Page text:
Look a bit like a drum but has rollers instead of shoes. One of those things that has to be dismantled to be understood.
As far as I recall a roller brake still has shoes, the word "roller" refers to the method of actuation. A drum brake would usually two shoes which were pushed onto the drum with one (single leading shoe) or two (twin leading shoes) cams. I recall the roller brake had three shoes with two rollers per shoe sitting in a moving housing. As the roller housing is rotated by the action of the cable the rollers were moved outwards by ramps in the outer casing thus pushing the shoes onto the drum. I'm told that the advantage was that it was much easier to adjust then a cam actuated drum brake.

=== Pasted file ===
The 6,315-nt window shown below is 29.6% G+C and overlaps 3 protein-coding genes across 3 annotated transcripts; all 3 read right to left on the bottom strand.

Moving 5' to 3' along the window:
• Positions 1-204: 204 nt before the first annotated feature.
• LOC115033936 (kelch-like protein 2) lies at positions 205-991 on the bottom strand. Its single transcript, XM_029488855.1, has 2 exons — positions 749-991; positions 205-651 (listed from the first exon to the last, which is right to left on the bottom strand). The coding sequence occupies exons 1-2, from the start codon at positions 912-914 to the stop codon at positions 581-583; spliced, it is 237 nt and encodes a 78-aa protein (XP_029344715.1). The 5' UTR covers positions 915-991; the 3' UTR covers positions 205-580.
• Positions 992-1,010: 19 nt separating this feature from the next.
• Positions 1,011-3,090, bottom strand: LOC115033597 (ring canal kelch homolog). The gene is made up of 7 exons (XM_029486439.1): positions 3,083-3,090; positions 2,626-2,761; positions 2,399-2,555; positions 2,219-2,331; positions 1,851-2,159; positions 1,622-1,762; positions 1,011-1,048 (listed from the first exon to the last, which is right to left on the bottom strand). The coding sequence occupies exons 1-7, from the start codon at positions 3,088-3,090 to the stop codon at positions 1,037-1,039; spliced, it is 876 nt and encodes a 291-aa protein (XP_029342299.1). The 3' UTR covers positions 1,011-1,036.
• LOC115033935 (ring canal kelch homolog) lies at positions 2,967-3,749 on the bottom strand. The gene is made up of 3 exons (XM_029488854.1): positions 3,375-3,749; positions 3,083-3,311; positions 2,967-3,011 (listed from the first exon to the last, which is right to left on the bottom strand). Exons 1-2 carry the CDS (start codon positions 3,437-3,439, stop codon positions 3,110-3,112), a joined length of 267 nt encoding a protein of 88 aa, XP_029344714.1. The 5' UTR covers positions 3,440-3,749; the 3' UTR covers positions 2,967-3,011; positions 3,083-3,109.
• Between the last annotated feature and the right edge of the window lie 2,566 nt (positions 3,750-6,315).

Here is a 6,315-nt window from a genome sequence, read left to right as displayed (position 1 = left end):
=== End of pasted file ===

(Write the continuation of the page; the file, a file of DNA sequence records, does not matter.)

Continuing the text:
For some reason Shimano decided to build some sort of torque limitting thingy into front roller brakes. The official reason was that it was a safety device to modulate the brakes. Some people suspect that the real reason was that if the braking torque wasn't limitted the brake would, well, break.
Although I think Simano mainly used the name to distinguish it from drum brakes that were integral with the hub, since the assembly was fitted to the hub on a splined mounting and could therefore be removed from the hub. The idea presumably being that it could be replaced without having to dismantle the whole wheel. They weren't really supposed to be servicable. When they wore out you were supposed to remove the whole assembly from the hub and fit a new one. An odd concept. After all, you wouldn't replace the whole caliper when the pads wore out.